If you’ve been caught cheating on your girlfriend,” says the jester at our business school, “don’t express remorse all at once. You have to give her time to cycle through rage, retaliation, and comprehension of what happened before you say sorry. You need to time it right. Like a stand-up artist waiting to deliver a punchline.”
Turns out, there’s a science to this. In his book, On Apology, Aaron Lazare, Professor of Psychiatry at the University of Massachusetts lists the four stages of an effective apology: acknowledging you did it, allowing the wronged party time to assimilate the news, expressing remorse, and making amends.
Politicians appear to have special need of this science. Perhaps only because they carry out their business in the unflinching gaze of history, they seem to periodically commit “unforgivable” transgressions—from the horrors of a Holocaust, to the clumsy cunning of a Watergate, from the embarrassment of verbal gaffes, to the callousness of riots. Apart from this are their personal foibles, which figure much less in Indian national discourse, but are the stuff of much entertainment in the West.
More than 30 years after the Holocaust began, Willy Brandt, Chancellor of West Germany, widely respected for his role in the Resistance during World War II, spontaneously dropped to his knees at a commemoration of Jewish victims of the Warsaw ghetto and wordlessly offered his homage. The identity of the person making the apology, the timeliness and sincerity with which it is made and acted upon would appear to be critical to its acceptance.
British prime minister David Cameron’s recent statement about the “deeply shameful” nature of the Jallianwala Bagh massacre, was a classic case of an apology that did not qualify as such. Rajnath Singh, president of the Bharatiya Janata Party (BJP), speaking to a group of Muslims, added to the list of apologies that were too clever by half, offering to apologize in the future, if there had been any mistakes committed in the past—the political version of a financial call option.
A democracy is not merely a five yearly ritual of voting, but a continuous process of national deliberation, a “government by discussion”. In such a system, people should be protected from grave injustices and therefore, not in need of effective apologies in this regard. Amartya Sen and others have persuasively argued that the absence of famines in functioning democracies is not on account of possible electoral repercussions from the minority affected by a famine, but due to a national consensus that famines must not occur in the presence of the capability to combat them. Sadly, this consensus does not extend to daily deprivations that several Indians must face or to frequent “natural” disasters such as floods and earthquakes.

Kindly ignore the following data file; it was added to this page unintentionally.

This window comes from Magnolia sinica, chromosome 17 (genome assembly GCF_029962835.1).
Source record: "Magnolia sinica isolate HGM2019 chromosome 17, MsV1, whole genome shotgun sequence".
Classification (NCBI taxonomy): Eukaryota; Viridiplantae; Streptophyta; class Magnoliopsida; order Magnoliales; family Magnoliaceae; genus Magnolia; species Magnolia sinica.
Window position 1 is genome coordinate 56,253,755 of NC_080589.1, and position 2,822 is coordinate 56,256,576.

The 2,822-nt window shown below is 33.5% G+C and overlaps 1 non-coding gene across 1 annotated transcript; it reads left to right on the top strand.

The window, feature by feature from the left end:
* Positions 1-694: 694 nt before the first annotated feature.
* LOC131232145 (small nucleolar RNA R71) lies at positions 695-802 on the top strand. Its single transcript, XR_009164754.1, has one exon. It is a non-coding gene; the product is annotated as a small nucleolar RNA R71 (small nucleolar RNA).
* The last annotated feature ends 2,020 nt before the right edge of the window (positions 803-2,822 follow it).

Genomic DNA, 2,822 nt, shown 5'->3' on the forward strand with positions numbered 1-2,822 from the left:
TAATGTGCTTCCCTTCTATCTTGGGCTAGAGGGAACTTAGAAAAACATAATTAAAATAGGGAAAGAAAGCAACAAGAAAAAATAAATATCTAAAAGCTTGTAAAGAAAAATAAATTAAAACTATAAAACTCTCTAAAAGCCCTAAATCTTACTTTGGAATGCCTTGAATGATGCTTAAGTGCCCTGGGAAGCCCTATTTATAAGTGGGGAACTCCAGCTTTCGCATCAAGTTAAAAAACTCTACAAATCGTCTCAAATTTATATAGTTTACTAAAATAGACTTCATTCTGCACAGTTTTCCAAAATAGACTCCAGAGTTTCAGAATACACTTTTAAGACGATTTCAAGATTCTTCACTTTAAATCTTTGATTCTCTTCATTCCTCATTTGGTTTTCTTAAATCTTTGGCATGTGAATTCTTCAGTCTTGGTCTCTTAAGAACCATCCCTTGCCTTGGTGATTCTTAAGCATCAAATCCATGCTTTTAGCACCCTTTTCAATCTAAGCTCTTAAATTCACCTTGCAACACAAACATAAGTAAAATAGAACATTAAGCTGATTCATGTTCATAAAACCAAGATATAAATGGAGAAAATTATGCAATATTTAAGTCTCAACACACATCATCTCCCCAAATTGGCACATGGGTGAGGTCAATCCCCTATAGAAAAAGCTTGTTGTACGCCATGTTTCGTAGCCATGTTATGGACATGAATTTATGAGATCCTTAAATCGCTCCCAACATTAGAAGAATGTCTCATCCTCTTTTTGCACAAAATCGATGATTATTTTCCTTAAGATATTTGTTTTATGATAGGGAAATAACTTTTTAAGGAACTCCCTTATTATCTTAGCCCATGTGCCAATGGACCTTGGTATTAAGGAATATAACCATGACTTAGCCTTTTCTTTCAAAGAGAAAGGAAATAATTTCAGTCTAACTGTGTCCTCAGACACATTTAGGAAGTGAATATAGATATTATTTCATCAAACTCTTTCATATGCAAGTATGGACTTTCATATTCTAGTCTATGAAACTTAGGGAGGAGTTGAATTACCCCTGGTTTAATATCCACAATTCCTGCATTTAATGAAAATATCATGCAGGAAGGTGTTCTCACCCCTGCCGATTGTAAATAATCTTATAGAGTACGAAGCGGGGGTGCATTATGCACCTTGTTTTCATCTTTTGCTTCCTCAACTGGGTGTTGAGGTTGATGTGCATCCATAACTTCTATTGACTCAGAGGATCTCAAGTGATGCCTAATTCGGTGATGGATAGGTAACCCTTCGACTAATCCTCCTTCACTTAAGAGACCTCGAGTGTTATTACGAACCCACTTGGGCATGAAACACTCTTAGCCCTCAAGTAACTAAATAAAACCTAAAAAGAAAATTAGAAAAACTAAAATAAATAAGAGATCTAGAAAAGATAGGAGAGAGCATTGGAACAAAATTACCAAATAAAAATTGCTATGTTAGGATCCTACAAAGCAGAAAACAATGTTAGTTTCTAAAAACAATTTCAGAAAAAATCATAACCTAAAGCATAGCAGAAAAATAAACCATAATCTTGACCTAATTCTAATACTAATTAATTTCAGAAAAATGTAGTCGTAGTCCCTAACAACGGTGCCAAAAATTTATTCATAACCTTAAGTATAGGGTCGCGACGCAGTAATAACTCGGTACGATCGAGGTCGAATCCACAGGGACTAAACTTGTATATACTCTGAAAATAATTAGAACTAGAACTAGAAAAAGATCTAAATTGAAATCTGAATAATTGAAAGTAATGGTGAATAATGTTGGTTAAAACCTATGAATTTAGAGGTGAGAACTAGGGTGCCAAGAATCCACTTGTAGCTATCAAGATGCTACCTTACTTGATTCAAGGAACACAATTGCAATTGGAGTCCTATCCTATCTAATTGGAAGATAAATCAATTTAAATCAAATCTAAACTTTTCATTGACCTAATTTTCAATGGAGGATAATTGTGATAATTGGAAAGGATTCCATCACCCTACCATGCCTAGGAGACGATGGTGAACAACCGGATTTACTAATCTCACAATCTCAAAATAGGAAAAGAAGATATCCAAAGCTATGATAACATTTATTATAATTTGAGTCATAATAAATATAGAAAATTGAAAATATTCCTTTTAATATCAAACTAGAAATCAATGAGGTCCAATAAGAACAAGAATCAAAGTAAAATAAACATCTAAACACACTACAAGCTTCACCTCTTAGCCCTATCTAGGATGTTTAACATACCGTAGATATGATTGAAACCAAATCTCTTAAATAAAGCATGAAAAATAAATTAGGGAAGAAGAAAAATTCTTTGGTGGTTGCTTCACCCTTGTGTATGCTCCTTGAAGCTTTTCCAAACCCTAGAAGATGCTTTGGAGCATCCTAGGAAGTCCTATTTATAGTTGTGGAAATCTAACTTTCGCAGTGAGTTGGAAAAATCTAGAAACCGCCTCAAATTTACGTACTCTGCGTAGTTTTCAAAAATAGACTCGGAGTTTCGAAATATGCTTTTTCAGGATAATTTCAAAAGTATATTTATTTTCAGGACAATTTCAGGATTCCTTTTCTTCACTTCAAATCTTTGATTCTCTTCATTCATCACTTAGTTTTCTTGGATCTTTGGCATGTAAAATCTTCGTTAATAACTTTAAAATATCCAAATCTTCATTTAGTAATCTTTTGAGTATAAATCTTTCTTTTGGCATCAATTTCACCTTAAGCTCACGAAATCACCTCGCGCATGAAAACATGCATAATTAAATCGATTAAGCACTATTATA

What of the national discourse on riots? Hundreds of riots have taken place since independence, which was itself stained by the blood of Partition. In most cases, the Congress was the party in government. The Supreme Court recently pulled up the Samajwadi Party government for mishandling the situation in Muzaffarnagar, even as the Gujarat chief minister expressed “deep sadness” over the 2002 riots in his state, and fielded those accused of abetting the Muzaffarnagar riot in the national elections. Does our collective conscience rebel, or even stir, at the thought of innocent people being killed in the name of religion and caste, usually with state complicity? One could ask Sen, why riots continue to occur in our democracy when famines do not, even though both may be equally tractable?
Examining the process of apology in the aftermath of a riot, using Lazare’s four-step framework may reveal why India is subject to riot after riot. The process of reconciliation and repair gets blocked at the very first stage of acknowledging responsibility. Hardly ever is the last stage of bringing the guilty to book and making amends reached. Every alternative from denial that riots happened, to justification based on which community made the first move, to shifting blame to other political parties is elaborately explored. If all fails, standard practice requires appeal to the occurrence of another riot, engineered by a rival political party. The comparison of the Delhi riots of 1984 and the Gujarat riots of 2002 has spawned a mini-industry of mandarins. If there had indeed been even a single famine after independence it appears, going by our logic on riots, that we would have had many more, for then multiple wrongs would make for an unassailable political right to inflict famines. In drawing room conversations, that reflect the deliberations that determine our democratic choices, we hear that sometimes an entire community has to suffer on account of the deeds of a few miscreant members. We hear that the path to power is not always pretty and some things have to be done which are better not spoken of. Far from a national consensus against riots, we are in a situation where, for politicians, the gains from engineering a riot every now and then, and then sitting pretty, continue to be comparable if not greater to the losses. Till this remains a reality, our democracy will be unable to check periodic outbreaks of sectarian violence. One awaits the emergence of a political party and a polity that exhibit zero tolerance for this national scourge.
Rohit Prasad is an associate professor of economics at MDI, Gurgaon.
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